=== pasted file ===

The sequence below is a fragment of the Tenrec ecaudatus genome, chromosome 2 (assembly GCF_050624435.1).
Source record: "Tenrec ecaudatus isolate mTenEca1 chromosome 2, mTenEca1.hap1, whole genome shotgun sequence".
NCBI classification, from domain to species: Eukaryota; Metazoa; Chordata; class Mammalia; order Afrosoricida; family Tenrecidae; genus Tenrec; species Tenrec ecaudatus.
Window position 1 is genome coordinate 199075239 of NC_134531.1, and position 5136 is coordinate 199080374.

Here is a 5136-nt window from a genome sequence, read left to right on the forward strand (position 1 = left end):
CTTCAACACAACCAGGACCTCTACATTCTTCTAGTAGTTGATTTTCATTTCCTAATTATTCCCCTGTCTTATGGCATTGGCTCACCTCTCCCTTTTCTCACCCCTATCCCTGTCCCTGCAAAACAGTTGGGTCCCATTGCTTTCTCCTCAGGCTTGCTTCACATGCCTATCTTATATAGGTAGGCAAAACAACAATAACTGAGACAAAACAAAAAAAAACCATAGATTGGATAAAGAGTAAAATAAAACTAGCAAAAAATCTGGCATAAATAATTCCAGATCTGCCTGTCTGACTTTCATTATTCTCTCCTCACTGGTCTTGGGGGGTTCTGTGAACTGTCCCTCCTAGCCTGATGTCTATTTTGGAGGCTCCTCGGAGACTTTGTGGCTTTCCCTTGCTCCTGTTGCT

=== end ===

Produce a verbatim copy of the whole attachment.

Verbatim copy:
The sequence below is a fragment of the Tenrec ecaudatus genome, chromosome 2 (assembly GCF_050624435.1).
Source record: "Tenrec ecaudatus isolate mTenEca1 chromosome 2, mTenEca1.hap1, whole genome shotgun sequence".
NCBI classification, from domain to species: Eukaryota; Metazoa; Chordata; class Mammalia; order Afrosoricida; family Tenrecidae; genus Tenrec; species Tenrec ecaudatus.
Window position 1 is genome coordinate 199075239 of NC_134531.1, and position 5136 is coordinate 199080374.

Here is a 5136-nt window from a genome sequence, read left to right on the forward strand (position 1 = left end):
CTTCAACACAACCAGGACCTCTACATTCTTCTAGTAGTTGATTTTCATTTCCTAATTATTCCCCTGTCTTATGGCATTGGCTCACCTCTCCCTTTTCTCACCCCTATCCCTGTCCCTGCAAAACAGTTGGGTCCCATTGCTTTCTCCTCAGGCTTGCTTCACATGCCTATCTTATATAGGTAGGCAAAACAACAATAACTGAGACAAAACAAAAAAAAACCATAGATTGGATAAAGAGTAAAATAAAACTAGCAAAAAATCTGGCATAAATAATTCCAGATCTGCCTGTCTGACTTTCATTATTCTCTCCTCACTGGTCTTGGGGGGTTCTGTGAACTGTCCCTCCTAGCCTGATGTCTATTTTGGAGGCTCCTCGGAGACTTTGTGGCTTTCCCTTGCTCCTGTTGCT